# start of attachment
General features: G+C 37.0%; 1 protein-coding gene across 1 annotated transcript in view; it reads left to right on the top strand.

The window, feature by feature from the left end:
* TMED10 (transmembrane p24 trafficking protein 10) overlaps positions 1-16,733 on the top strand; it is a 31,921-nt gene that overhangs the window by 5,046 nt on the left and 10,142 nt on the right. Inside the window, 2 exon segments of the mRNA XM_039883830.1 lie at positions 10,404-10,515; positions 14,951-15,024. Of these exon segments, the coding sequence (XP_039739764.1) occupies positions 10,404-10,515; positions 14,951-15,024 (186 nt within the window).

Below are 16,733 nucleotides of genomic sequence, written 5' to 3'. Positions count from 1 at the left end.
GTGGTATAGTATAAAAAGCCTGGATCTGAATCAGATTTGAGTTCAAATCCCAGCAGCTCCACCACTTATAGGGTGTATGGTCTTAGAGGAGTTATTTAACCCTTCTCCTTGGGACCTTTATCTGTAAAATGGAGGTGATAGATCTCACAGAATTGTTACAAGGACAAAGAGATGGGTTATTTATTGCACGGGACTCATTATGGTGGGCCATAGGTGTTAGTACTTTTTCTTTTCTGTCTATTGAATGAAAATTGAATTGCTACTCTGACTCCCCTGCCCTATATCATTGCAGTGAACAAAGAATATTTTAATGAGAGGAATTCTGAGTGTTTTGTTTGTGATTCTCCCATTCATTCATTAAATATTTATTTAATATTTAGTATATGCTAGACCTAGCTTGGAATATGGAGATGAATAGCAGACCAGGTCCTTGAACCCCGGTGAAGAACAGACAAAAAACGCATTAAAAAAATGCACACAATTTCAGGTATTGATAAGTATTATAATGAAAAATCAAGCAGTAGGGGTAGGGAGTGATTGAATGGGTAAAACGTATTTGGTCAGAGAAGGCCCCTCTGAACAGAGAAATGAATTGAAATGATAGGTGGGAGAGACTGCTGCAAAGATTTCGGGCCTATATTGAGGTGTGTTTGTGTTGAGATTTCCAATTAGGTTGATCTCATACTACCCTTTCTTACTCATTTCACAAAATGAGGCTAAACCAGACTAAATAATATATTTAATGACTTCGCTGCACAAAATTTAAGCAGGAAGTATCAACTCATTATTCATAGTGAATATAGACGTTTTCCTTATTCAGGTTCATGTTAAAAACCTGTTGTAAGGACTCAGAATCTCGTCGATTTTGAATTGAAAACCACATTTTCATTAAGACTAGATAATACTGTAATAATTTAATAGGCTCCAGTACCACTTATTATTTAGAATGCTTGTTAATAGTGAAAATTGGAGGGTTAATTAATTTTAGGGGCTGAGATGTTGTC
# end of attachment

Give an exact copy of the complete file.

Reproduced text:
General features: G+C 37.0%; 1 protein-coding gene across 1 annotated transcript in view; it reads left to right on the top strand.

The window, feature by feature from the left end:
* TMED10 (transmembrane p24 trafficking protein 10) overlaps positions 1-16,733 on the top strand; it is a 31,921-nt gene that overhangs the window by 5,046 nt on the left and 10,142 nt on the right. Inside the window, 2 exon segments of the mRNA XM_039883830.1 lie at positions 10,404-10,515; positions 14,951-15,024. Of these exon segments, the coding sequence (XP_039739764.1) occupies positions 10,404-10,515; positions 14,951-15,024 (186 nt within the window).

Below are 16,733 nucleotides of genomic sequence, written 5' to 3'. Positions count from 1 at the left end.
GTGGTATAGTATAAAAAGCCTGGATCTGAATCAGATTTGAGTTCAAATCCCAGCAGCTCCACCACTTATAGGGTGTATGGTCTTAGAGGAGTTATTTAACCCTTCTCCTTGGGACCTTTATCTGTAAAATGGAGGTGATAGATCTCACAGAATTGTTACAAGGACAAAGAGATGGGTTATTTATTGCACGGGACTCATTATGGTGGGCCATAGGTGTTAGTACTTTTTCTTTTCTGTCTATTGAATGAAAATTGAATTGCTACTCTGACTCCCCTGCCCTATATCATTGCAGTGAACAAAGAATATTTTAATGAGAGGAATTCTGAGTGTTTTGTTTGTGATTCTCCCATTCATTCATTAAATATTTATTTAATATTTAGTATATGCTAGACCTAGCTTGGAATATGGAGATGAATAGCAGACCAGGTCCTTGAACCCCGGTGAAGAACAGACAAAAAACGCATTAAAAAAATGCACACAATTTCAGGTATTGATAAGTATTATAATGAAAAATCAAGCAGTAGGGGTAGGGAGTGATTGAATGGGTAAAACGTATTTGGTCAGAGAAGGCCCCTCTGAACAGAGAAATGAATTGAAATGATAGGTGGGAGAGACTGCTGCAAAGATTTCGGGCCTATATTGAGGTGTGTTTGTGTTGAGATTTCCAATTAGGTTGATCTCATACTACCCTTTCTTACTCATTTCACAAAATGAGGCTAAACCAGACTAAATAATATATTTAATGACTTCGCTGCACAAAATTTAAGCAGGAAGTATCAACTCATTATTCATAGTGAATATAGACGTTTTCCTTATTCAGGTTCATGTTAAAAACCTGTTGTAAGGACTCAGAATCTCGTCGATTTTGAATTGAAAACCACATTTTCATTAAGACTAGATAATACTGTAATAATTTAATAGGCTCCAGTACCACTTATTATTTAGAATGCTTGTTAATAGTGAAAATTGGAGGGTTAATTAATTTTAGGGGCTGAGATGTTGTC